The arranged marriage was purely dynastic and there was not much love between the two. Karl August had a long-term and very public affair with an actress, and gave his wife little emotional support. Despite this, she was devoted to her husband’s position, as well as her new homeland. When French forces advanced on Weimar in 1806, Luise stood firm and remained there while most of the family fled or were off fighting in the war. She would take it upon herself to stand up to Napoleon himself and protect Weimar and its people from the fighting. Her efforts were successful, and Weimar remained mostly untouched. Several years later, at the Congress of Vienna in 1815, Luise’s efforts ensured that the duchy did not have to cede any territory, and was instead elevated to a Grand Duchy. Those efforts also earned her the love and complete devotion of the people.

Luise stepped away from public duties after being widowed in 1828. The Dowager Grand Duchess died nearly two years later, on February 14, 1830 at the age of 73. She is buried in the Weimarer Fürstengruft in the Historical Cemetery in Weimar.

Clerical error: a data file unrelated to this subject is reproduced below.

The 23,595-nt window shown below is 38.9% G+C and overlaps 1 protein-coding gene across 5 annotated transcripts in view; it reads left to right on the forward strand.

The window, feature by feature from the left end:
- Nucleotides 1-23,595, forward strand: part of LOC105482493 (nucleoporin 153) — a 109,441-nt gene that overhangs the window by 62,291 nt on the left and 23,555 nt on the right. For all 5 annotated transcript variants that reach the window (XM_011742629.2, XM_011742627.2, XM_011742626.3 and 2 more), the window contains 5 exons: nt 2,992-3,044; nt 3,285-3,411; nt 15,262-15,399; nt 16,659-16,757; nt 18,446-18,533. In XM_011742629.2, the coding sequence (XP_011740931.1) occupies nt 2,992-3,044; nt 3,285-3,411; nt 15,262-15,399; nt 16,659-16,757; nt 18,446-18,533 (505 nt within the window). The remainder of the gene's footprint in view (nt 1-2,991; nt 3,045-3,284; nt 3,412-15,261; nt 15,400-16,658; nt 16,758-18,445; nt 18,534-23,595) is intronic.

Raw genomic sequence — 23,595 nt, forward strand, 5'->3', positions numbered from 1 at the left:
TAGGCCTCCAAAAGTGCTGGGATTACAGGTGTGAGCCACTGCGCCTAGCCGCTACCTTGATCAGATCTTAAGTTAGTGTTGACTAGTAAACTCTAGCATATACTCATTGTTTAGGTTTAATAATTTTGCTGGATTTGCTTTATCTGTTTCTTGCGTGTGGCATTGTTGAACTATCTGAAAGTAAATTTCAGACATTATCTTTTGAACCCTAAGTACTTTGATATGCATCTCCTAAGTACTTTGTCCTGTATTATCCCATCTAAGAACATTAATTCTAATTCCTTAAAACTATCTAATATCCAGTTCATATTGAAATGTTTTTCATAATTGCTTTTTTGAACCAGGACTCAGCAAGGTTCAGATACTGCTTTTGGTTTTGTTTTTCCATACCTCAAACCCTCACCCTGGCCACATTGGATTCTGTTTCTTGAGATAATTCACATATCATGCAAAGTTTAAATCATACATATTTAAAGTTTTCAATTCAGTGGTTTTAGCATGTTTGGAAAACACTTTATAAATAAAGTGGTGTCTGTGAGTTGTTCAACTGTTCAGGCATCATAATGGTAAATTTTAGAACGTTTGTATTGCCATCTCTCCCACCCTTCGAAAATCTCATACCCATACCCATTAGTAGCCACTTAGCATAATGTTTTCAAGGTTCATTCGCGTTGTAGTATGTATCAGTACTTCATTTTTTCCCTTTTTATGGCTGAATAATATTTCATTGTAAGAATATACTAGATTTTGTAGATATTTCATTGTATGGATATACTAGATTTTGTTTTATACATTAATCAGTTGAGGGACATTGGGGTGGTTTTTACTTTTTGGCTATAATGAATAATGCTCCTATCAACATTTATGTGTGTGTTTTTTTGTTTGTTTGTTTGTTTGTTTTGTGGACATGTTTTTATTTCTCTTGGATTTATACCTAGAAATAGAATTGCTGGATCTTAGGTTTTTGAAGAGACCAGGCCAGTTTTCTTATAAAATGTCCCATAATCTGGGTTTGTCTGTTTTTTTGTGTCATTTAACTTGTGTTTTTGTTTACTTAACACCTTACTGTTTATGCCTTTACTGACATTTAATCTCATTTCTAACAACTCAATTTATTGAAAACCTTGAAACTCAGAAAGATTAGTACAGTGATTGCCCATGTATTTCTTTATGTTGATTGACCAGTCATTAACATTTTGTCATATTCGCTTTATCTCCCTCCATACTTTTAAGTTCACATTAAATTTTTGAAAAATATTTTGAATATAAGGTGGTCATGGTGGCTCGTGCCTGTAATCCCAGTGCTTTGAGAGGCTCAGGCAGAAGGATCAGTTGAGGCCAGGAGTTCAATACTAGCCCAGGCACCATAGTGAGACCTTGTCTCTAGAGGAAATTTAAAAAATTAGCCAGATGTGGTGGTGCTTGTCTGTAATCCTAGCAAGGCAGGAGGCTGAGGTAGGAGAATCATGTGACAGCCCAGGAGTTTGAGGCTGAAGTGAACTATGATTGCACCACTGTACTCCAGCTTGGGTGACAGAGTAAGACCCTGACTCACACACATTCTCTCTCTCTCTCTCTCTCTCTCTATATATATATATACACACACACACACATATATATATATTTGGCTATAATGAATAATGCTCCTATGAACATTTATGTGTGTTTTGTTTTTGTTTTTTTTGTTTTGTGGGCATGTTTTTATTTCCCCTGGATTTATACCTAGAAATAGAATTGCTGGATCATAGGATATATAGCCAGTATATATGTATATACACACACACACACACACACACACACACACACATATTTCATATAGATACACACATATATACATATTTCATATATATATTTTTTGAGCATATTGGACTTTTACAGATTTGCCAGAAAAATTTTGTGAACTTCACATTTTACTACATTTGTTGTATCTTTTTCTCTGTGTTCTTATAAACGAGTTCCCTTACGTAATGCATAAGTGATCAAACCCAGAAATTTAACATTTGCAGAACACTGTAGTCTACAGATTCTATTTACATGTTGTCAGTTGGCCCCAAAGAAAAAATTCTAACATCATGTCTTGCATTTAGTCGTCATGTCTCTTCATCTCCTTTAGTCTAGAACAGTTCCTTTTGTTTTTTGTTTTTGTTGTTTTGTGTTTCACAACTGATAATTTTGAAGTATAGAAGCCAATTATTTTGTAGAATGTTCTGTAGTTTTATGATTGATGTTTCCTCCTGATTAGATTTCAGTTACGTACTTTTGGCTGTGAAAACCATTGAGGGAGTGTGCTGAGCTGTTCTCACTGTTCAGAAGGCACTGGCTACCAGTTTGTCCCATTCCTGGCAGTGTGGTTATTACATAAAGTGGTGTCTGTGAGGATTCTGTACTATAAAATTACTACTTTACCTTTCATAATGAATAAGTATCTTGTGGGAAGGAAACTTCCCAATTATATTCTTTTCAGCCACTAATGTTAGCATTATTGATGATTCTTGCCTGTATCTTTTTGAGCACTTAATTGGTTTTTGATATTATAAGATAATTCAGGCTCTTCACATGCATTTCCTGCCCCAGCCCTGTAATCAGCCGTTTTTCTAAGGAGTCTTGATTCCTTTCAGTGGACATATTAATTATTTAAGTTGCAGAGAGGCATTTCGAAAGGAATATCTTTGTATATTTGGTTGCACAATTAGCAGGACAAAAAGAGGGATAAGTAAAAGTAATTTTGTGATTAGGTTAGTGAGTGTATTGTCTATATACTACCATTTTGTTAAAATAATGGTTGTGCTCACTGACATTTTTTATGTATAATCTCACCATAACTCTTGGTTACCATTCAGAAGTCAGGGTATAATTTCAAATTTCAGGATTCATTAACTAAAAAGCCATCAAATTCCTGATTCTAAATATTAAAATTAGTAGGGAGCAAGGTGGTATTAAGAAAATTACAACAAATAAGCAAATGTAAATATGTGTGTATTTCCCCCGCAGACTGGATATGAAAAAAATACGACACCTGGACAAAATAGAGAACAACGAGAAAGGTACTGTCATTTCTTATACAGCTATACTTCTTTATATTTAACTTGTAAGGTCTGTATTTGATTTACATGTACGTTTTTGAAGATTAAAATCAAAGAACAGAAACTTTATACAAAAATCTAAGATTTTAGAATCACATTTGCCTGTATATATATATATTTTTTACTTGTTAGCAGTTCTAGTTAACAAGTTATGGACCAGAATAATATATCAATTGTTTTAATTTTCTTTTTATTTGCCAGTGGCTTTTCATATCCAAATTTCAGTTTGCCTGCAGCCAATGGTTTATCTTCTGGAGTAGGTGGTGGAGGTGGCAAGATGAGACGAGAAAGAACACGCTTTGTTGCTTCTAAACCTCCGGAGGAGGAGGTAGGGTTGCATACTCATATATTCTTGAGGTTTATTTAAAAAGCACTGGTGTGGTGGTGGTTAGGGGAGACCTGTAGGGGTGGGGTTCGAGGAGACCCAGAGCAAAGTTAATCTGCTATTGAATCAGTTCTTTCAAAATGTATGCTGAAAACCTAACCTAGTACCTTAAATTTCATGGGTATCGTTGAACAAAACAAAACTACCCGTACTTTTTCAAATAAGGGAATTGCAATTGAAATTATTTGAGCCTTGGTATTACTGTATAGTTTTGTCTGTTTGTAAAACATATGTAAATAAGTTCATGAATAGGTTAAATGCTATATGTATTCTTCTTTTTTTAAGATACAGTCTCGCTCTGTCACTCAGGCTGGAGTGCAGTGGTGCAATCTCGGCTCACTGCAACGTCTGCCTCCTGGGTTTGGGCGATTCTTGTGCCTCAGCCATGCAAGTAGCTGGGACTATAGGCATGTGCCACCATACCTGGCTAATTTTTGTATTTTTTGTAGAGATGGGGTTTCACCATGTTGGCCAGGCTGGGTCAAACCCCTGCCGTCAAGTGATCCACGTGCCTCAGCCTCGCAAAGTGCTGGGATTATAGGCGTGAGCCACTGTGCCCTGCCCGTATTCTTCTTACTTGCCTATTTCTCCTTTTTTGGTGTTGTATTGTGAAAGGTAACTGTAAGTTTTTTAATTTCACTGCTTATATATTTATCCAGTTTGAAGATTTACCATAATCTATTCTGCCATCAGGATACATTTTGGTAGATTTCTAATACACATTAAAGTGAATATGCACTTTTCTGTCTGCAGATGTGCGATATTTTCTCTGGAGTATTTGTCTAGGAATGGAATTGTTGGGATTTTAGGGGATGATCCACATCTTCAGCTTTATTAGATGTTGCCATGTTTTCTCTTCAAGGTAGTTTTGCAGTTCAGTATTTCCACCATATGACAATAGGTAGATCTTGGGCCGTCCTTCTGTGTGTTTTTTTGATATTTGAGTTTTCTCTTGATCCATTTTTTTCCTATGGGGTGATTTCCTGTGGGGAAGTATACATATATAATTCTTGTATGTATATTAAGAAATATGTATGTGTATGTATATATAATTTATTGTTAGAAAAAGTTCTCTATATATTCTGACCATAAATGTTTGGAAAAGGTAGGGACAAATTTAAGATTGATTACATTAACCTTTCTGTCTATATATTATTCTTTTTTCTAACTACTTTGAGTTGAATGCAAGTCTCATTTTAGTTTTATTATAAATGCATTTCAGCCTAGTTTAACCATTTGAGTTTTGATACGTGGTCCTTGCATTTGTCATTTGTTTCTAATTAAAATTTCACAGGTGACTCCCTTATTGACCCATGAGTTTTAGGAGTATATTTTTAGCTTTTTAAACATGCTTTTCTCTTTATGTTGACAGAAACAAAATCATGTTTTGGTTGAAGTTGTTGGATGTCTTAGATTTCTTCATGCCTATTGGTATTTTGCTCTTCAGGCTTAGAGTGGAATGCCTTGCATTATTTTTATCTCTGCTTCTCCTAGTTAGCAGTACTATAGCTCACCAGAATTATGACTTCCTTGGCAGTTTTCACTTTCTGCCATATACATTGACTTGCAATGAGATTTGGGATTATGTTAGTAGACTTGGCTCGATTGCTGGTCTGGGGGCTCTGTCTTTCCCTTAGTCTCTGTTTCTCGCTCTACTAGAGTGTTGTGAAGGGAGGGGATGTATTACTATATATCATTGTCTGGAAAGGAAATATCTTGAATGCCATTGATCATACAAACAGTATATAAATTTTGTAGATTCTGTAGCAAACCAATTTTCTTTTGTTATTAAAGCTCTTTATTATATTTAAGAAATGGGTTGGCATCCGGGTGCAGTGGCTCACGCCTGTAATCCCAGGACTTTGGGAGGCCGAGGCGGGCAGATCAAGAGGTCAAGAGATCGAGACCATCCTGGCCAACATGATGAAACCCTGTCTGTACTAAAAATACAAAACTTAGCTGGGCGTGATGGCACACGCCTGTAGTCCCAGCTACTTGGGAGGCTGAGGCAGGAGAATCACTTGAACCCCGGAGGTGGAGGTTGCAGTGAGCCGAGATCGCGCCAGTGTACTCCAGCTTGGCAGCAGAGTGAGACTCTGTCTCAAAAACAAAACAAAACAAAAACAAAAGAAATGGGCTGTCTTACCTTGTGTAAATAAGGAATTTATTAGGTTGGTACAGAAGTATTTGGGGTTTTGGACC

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Mathilde Karoline of Bavaria, Grand Duchess of Hesse and by Rhine

by Scott Mehl

source: Wikipedia

Mathilde Caroline of Bavaria was Grand Duchess of Hesse and by Rhine, through her marriage to Grand Duke Ludwig III. She was born in Augsburg on August 30, 1813, the eldest daughter of King Ludwig I of Bavaria and Therese of Saxe-Hildburgausen. Mathilde Karoline had eight siblings:

Ludwig III. source: Wikipedia

On December 26, 1833, Mathilde Karoline married the future Grand Duke Ludwig II of Hesse and by Rhine. They had no children. She became Grand Duchess upon her husband’s accession in 1848.